Additionally, young entrepreneurs, and entrepreneurs of color are among some of the most positive of our surveyed population. Eight in 10 of young entrepreneurs have favorable impressions of Detroit; 94 percent are likely to recommend Detroit as a city to open and operate a small business. Seventy-four percent of entrepreneurs of color have favorable impressions of Detroit; 92 percent are likely to recommend Detroit as a city to open and operate a small business.
Small businesses owned and operated by people of color are inextricably interwoven into Detroit's history and fabric. In the 1960s the city had more African-American-owned small businesses than any other city in America. The decline of those businesses has been one of the painful elements of Detroit's struggles over the last decades. So, it's profoundly gratifying to see signs of this very important part of the city's heritage and culture may be on the uptick once again.
Both the young entrepreneurs and entrepreneurs of color give Detroit high marks for what they say they need most in the business environment: a place looking to attract new investments, where it's possible to make a difference, and a city with potential. Taken all together, that’s a remarkably positive picture.
So, what accounts for this optimism? There are lots of reasons, and I've noted a couple of them. But let me throw in one more: philanthropies' decision 10 years ago, to create a $100 million fund to develop an entrepreneurial infrastructure in Southeast Michigan.
Ten foundations signed on to this effort – with Kresge, Ford and Kellogg each making lead gifts of $25 million – called the New Economy Initiative. The effort sought to create the supports that small businesses in the city needed in order to get started and to grow: technical assistance, mentoring and networking opportunities, early-stage capital, affordable space and many others.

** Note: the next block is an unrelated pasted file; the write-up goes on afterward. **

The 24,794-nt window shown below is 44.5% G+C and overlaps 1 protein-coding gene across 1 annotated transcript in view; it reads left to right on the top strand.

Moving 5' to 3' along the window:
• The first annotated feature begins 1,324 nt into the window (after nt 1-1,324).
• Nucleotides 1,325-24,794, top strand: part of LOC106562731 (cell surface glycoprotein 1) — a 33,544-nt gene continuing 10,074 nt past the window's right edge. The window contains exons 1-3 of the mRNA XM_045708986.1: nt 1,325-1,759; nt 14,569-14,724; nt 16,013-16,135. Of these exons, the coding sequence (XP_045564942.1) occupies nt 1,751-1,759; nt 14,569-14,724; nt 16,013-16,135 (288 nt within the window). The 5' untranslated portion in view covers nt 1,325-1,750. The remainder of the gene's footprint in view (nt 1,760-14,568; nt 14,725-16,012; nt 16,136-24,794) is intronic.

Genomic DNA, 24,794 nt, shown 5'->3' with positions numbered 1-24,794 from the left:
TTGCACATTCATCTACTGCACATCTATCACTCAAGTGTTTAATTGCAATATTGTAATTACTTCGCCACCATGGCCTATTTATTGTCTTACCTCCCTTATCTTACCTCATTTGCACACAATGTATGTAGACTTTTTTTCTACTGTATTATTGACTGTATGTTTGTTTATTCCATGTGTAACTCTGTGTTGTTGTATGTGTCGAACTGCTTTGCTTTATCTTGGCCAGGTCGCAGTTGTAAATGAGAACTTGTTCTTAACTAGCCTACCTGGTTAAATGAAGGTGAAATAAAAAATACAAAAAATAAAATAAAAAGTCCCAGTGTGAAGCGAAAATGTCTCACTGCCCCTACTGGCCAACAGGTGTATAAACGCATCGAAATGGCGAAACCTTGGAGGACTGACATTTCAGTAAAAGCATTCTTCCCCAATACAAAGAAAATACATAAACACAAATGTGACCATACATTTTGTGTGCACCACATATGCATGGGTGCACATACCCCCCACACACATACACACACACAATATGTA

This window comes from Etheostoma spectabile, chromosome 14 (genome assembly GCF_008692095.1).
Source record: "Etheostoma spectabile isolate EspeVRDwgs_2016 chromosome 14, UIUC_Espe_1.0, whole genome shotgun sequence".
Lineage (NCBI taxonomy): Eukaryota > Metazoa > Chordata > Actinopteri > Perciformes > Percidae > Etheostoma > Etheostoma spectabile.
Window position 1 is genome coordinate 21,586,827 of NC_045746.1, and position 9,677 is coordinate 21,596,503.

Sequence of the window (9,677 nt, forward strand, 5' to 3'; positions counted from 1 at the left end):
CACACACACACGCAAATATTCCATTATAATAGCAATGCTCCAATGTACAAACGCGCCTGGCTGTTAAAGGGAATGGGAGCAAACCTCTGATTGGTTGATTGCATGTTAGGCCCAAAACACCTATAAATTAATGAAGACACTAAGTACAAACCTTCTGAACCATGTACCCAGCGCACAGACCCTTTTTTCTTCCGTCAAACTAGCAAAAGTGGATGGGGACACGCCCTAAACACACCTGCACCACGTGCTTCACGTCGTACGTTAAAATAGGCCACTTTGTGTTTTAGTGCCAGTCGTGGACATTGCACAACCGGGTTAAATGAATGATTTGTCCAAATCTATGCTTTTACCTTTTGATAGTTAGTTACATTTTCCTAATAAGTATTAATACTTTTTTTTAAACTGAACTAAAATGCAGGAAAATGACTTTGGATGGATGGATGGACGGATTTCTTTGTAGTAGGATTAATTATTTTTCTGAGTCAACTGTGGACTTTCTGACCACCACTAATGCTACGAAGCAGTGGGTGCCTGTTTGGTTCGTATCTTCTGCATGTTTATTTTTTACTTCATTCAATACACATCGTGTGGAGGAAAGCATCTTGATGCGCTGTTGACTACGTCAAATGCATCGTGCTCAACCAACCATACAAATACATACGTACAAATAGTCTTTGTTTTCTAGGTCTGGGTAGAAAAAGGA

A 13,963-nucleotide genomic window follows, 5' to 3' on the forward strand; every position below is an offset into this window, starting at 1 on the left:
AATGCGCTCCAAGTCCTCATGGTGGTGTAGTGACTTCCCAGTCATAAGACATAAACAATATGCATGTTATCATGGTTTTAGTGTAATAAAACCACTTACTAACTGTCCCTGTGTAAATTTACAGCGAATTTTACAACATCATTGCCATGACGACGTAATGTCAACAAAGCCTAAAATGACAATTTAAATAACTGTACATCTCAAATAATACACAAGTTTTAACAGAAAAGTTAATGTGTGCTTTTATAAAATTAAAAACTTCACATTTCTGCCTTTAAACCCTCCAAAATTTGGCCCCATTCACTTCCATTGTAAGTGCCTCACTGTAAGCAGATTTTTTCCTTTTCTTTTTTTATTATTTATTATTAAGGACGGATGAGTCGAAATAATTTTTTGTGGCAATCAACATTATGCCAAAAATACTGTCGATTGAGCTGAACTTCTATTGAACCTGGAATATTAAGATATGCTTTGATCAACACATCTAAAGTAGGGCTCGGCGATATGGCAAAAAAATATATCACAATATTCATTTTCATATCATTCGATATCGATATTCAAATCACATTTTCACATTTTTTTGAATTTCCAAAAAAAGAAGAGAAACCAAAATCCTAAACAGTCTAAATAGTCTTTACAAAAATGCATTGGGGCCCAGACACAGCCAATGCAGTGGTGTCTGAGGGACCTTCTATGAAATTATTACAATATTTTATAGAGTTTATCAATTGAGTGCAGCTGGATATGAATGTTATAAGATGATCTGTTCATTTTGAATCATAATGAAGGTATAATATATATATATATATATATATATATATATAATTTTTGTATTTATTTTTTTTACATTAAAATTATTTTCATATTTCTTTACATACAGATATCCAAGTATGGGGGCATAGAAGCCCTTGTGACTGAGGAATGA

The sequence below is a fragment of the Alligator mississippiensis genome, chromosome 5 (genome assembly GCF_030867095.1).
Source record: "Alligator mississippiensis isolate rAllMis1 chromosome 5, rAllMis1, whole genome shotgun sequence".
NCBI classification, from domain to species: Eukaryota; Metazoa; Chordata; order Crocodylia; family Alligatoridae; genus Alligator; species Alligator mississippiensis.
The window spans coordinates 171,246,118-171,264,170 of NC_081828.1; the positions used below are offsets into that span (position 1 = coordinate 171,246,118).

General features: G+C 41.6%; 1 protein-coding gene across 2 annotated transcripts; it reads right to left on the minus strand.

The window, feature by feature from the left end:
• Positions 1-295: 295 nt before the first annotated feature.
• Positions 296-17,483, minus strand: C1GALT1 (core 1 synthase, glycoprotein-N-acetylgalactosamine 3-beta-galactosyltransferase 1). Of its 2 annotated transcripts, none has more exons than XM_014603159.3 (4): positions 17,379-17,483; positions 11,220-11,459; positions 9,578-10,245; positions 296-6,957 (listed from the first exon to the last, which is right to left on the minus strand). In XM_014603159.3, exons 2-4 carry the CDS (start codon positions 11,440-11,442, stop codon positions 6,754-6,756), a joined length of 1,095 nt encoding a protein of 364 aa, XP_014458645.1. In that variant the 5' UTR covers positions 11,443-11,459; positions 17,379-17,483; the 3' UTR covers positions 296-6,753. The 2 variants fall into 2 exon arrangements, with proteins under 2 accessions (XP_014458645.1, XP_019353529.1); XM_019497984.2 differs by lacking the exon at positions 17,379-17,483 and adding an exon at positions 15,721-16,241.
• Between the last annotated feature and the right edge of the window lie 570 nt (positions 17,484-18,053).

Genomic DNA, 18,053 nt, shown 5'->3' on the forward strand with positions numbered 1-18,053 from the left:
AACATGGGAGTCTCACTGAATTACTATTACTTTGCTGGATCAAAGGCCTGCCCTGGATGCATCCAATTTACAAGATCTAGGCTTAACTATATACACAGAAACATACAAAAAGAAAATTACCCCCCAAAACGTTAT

The effort set in motion a flywheel of small-business growth that is increasingly radiating to all corners of the city. The explosion of small businesses in Detroit has not only dramatically diversified the city's economy, but has also enabled families to build assets, attracted new jobs into neighborhoods, stabilized commercial quarters vital to the neighborhood's identity and safety. It's the sort of promising start that we've long worked toward.
The results of NEI have been breathtaking. Pam Lewis of our panel will tell you more about that in a moment. But consider that the New Economy Initiative has generated the following: direct assistance to more than 4,400 companies, the launch of more than 1,600 companies, the creation of almost 18,000 jobs and nearly $3 billion in economic output.
It's rewarding to see the business community join us in recognizing the role that small businesses have played in Detroit's upward trajectory. Ninety-three percent of national business leaders and Detroit entrepreneurs agree that small businesses have been at the core of the revitalization of the city and of the region. There are, to be sure, still gaps between what small-business owners and entrepreneurs say they need to succeed and what Detroit provides.
For example, Detroit entrepreneurs said that Detroit would need to do a number of things to continue small-business growth:
- First, ensure enough skilled workers to fill open positions.
- Second, improve the quality of the city's neighborhoods.
- And third, attend to the need to build a more robust base of customers with spending power.
These concerns translate into a recognition by both national business leaders and Detroit entrepreneurs that neighborhood-revitalization efforts are every bit as important – and perhaps even more important than traditional economic-development tools.
Entrepreneurs who work and live primarily in Detroit are, for example, more likely to call for high-quality public spaces, parks, libraries, trails, access to the Detroit Riverfront for employees and many others. They see these public assets together with other essential building blocks of neighborhood stability and health, essentially important to their businesses succeeding.
To work on the tough intractable problems Detroit presents, it requires one to have a healthy dose of optimism, even idealism, words that may sound quaint in the coarseness of the current political environment. But under the circumstances, to be anything other than an optimist, anything other than an idealist, strikes me as a profoundly unproductive use of our time. It's deeply gratifying therefore, to see that others share our hopeful view, about Detroit's comeback and its continued progress.